Our research was limited to the week of Eid celebrations since the debate over the acclaimed screenshot started to gain traction on social media around this time.
However, after a thorough search of Bill Gates’ Twitter timeline, the alleged Tweet was not found on his page and there was no deleted tweet stamp.
Another notable red flag is that Bill Gates rarely tweets on religious matters. Much of the content of his tweets focuses on climate change, the environment, health, philanthropy and other major issues affecting humanity.
Due to this reality, we performed an analysis of the suspected tweets to trace its actual source and the results show that they were fake, forged using an online tool called ‘TweetGen’.
The Tweet Generator is a web application that allows online users to create fake tweets. The app can be used to create a premium tweet template, with a preferred date and all the other things a real tweet embodies.
The tool gives an exact copy of an original Tweet, making it difficult for someone to tell the difference
We also performed a forensic analysis of the images of the fake tweet to compare it to a real one from the “Twitter Public Policy” page and an analysis of the level of error on the two images, verifying the authenticity of the opacity. (0.95), Error scale (94), JPEG quality (94) at the same scale.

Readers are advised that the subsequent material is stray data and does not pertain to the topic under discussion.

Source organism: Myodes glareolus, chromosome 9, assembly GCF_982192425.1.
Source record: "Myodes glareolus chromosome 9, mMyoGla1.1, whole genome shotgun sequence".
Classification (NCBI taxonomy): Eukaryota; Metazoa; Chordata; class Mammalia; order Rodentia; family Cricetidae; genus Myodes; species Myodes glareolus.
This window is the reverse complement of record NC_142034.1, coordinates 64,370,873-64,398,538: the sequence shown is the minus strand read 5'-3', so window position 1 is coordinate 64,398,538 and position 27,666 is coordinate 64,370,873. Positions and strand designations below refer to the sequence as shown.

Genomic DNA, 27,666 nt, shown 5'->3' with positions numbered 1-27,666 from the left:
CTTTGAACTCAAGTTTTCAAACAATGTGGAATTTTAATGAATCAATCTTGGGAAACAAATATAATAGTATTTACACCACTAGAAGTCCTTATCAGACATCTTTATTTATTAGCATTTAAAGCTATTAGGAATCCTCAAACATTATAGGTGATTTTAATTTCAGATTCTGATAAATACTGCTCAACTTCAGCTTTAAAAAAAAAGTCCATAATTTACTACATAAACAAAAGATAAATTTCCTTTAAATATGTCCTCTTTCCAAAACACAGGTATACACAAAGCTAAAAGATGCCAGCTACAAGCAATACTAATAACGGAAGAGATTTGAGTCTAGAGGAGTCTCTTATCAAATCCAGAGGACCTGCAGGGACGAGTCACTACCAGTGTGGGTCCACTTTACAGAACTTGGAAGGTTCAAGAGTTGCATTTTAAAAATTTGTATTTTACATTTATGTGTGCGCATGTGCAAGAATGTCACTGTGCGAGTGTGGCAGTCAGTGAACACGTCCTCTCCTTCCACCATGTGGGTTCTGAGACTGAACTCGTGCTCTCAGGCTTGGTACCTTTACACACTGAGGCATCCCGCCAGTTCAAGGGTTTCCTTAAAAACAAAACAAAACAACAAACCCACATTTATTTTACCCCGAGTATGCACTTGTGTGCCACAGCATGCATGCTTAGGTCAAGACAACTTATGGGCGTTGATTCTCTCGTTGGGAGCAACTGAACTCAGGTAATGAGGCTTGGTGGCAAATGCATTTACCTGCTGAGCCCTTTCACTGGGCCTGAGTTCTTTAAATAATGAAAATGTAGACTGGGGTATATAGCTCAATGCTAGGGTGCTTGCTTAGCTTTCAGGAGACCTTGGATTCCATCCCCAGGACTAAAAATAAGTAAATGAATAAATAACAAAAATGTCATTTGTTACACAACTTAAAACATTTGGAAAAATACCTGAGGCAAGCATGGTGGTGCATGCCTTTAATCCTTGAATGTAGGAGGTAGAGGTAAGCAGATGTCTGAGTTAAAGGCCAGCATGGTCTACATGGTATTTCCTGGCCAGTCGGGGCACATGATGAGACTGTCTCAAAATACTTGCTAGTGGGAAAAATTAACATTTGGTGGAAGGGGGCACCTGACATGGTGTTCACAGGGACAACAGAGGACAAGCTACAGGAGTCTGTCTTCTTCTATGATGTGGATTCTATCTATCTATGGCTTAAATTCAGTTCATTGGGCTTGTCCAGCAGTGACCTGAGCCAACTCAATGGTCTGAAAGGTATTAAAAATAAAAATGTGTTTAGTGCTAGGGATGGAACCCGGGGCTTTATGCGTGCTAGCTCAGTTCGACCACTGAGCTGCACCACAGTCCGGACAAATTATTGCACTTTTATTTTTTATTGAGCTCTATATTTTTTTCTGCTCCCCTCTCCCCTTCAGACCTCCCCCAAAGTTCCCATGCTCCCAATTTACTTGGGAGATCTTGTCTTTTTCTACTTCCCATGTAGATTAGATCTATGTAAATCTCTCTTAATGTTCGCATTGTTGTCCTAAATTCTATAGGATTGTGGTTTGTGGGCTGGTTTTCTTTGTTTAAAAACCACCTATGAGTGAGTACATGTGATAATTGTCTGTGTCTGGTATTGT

Image 1: Results of forensic analyzes performed on the original image The result is a ray of glittering color emerging from the text.
Image 2: Forensic results of the fake tweet. Apart from the three sparkling parts where the image of Bill Gates is placed, the main text is entirely in black and white. The entire image is also shaded compared to image 1
A review of Bill Gates tweets
Additionally, a careful grammatical and syntactic comparison of the acclaimed tweet with many other tweets made by Bill Gates on his Twitter timeline shows that he does not tweet in English abbreviations or slang and is also effective with various rules. spelling and punctuation which are all found on the acclaimed tweet assigned to him.
A typical Bill Gates tweet
A content search of the acclaimed tweet also revealed that this was not the first time it had gone viral. By August 2019, the tweet had gone viral, sparking various reactions on the internet.
A message tweeted in 2019 enclosing the exact screenshot under review
Another check on Bill Gates’ Twitter account showed that he had never tweeted this.
Additionally, a keyword search on Twitter found that many people originally tweeted the post and for those who retweeted it, none of the searches included Bill Gates among the authors of the controversial tweet.
The tweet is not from Bill Gates; rather, it was photoshopped for the sole purpose of misinforming the public. This is wrong, Bill Gates has never tweeted such.
The image of the tweet captioned “An example of a tweet created by DUBAWA on the tool” is not real. It has been created for illustration and clarity purposes only.
The researcher produced this fact check as part of the 2021 Dubawa Kwame KariKari Fellowship partnership with The PUNCH to facilitate the ethics of ‘truth’ in journalism and improve media literacy in the country.